Review: Xiaomi Yi

I have thought about getting an action camera for a while now. When the chinese GoPro killer was finally published I plunged in. Xiaomi Yi has a nice simple design. It has just three buttons and four indicator lights. However the instructions were only in Chinese so I had to surf the net a little bit to get going. So far I’m pretty impressed, but there are still some downsides to the gadget. I will be updating the post as I learn more. Once you get the hang of it controlling the camera is fairly simple, Shutter button is on top and wi-fi is turned on from the side. On-off button on the front of the camera toggles between movie and still image modes. Color of the ring around the same button illustrates with colors (red for low, blue for full) how much battery there is left. In cycling use it would be preferable to have that kind of information in the back. The movie mode is on when the light on top is on. The video recording is shown by blinking light which is really difficult to see when the sun is shining.

I don’t own an Android phone so settings are quite difficult to manage. I was able to login to the camera’s wireless hotspot, but there is no way to adjust the settings on the inbuilt Ambarella web page. I managed to change some settings (eg. time-lapse interval and beeps) on an Android tablet using Xiaomi’s own app. As is I will not have a need to use the app often. Hopefully somebody will create an app for windows phone platform soon.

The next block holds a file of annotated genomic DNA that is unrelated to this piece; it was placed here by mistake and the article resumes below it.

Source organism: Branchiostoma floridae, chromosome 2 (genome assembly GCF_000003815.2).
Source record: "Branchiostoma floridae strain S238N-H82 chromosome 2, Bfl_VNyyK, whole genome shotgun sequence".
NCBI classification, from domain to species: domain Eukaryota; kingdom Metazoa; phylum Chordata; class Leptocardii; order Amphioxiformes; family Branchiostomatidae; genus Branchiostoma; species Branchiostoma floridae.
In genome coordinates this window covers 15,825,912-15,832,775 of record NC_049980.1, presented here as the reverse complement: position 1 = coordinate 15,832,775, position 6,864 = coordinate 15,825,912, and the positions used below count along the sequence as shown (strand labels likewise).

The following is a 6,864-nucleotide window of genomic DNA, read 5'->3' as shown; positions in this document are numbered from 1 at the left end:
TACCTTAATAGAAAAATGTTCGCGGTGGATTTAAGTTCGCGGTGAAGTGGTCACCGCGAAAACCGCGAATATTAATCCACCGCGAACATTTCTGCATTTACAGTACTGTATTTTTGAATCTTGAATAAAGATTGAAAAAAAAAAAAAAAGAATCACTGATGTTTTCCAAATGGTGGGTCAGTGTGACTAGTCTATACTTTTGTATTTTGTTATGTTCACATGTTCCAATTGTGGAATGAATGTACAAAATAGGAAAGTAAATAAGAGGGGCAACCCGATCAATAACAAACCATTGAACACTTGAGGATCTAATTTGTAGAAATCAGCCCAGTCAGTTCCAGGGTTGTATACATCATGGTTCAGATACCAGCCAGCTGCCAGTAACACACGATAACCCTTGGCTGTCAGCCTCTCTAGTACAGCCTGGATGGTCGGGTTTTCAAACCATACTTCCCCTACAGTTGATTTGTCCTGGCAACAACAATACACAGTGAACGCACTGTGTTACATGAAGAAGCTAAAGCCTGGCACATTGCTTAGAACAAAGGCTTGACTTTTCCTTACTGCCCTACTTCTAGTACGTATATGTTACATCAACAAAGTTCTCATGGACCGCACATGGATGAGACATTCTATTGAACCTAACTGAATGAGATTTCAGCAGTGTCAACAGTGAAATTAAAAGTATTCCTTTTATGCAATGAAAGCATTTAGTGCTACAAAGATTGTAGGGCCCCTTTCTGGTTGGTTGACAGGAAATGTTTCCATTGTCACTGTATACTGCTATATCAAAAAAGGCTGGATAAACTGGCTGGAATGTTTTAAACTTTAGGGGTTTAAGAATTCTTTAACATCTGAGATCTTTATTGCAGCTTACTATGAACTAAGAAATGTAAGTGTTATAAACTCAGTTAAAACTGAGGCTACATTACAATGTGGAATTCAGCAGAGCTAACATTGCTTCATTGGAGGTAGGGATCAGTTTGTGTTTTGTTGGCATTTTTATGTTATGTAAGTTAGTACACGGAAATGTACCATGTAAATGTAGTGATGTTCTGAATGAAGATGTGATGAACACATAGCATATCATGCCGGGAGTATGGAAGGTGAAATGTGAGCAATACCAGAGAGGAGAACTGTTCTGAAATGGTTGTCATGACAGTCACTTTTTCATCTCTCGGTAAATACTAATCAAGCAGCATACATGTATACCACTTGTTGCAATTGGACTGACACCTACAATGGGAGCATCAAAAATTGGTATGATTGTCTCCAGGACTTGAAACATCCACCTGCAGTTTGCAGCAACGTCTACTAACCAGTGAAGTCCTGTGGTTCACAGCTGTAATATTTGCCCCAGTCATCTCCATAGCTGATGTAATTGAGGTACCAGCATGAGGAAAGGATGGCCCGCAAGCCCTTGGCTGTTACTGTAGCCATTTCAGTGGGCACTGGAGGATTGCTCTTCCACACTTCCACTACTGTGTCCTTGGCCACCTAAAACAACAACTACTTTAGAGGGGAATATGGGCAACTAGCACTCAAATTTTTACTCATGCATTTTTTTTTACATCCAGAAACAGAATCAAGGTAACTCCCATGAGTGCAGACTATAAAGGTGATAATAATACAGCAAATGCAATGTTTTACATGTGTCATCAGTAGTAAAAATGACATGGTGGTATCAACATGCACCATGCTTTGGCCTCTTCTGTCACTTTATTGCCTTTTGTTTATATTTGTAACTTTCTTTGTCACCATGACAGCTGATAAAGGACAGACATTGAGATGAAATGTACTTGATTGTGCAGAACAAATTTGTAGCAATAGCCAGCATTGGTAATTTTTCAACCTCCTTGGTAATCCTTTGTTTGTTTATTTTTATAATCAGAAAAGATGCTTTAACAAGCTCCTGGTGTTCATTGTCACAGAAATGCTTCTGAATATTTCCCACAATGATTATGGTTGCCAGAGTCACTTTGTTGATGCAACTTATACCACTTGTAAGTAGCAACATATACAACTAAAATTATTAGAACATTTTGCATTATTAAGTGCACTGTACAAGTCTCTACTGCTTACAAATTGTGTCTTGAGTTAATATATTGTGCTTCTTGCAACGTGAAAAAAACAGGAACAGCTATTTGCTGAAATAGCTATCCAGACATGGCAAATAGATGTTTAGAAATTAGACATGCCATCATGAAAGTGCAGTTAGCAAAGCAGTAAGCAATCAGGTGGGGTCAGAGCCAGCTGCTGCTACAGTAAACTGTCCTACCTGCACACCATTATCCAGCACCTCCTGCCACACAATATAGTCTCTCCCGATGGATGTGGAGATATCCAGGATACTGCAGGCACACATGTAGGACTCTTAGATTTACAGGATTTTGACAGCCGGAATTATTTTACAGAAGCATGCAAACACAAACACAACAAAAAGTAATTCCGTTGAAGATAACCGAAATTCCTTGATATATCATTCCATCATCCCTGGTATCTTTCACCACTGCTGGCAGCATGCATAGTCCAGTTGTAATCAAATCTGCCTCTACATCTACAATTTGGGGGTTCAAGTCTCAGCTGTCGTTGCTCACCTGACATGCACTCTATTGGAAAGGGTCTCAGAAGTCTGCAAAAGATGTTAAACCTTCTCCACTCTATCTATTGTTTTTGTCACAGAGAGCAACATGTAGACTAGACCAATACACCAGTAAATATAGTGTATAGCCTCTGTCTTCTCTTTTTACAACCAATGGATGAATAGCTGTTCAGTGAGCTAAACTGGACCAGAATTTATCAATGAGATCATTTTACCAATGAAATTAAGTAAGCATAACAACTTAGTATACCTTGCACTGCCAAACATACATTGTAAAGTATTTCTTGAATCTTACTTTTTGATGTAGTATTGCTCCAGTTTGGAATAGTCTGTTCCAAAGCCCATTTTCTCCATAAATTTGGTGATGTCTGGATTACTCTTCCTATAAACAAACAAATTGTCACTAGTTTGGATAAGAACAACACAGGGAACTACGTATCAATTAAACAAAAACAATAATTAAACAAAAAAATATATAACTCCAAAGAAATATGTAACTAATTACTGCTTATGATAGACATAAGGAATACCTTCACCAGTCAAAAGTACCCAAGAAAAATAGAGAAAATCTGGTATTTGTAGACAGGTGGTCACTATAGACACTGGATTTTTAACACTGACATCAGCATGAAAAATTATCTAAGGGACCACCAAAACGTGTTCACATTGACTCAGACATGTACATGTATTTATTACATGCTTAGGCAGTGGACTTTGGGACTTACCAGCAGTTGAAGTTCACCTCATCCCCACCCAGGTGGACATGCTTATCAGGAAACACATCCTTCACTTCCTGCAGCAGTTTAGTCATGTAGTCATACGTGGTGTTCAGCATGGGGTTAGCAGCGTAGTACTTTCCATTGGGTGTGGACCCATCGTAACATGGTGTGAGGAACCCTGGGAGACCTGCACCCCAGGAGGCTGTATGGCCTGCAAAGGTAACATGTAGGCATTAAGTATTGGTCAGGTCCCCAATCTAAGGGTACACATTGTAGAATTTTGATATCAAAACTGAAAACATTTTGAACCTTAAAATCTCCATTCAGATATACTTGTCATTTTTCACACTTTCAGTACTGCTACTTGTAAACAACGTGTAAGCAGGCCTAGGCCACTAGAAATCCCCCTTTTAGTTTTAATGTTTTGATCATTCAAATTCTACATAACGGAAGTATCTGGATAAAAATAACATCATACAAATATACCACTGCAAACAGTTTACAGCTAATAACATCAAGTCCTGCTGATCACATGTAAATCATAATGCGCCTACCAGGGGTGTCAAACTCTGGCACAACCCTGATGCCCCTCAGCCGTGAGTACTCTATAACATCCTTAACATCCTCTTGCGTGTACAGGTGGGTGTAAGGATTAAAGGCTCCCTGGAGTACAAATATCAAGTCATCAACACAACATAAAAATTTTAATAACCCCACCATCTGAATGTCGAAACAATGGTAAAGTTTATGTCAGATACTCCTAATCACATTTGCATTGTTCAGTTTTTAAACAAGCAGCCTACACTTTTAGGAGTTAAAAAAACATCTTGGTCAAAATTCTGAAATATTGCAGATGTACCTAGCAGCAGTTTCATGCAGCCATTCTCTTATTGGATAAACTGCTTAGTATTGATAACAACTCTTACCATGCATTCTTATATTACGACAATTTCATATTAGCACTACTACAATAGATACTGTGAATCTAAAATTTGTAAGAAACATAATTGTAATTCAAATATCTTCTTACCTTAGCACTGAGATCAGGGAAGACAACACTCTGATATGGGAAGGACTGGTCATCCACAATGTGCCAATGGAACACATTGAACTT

Initially I was little bit disappointed that my Windows workstation did not recognize Yi as a mass-storage device, but you just have to turn the device on first and the USB drive shows up. Now I don’t have to remove the small media card in order to download and delete the clips. It would also possible to download the videos from the camera’s webpage (http// once connected to the hotspot, but it is little cumbersome so I doubt I will be using that feature a lot.

Editing video with Windows Movie Maker worked great. I had the camera mounted upside down for a while and it was easy to turn around the clips.  I even managed to import time-lapse images into a sequence. This time I used Windows’ has an inbuilt feature to turn all images in a folder. Only thing missing is better audio mixing as audio can be quite choppy.


Leave a Reply

Fill in your details below or click an icon to log in: Logo

You are commenting using your account. Log Out /  Change )

Google+ photo

You are commenting using your Google+ account. Log Out /  Change )

Twitter picture

You are commenting using your Twitter account. Log Out /  Change )

Facebook photo

You are commenting using your Facebook account. Log Out /  Change )


Connecting to %s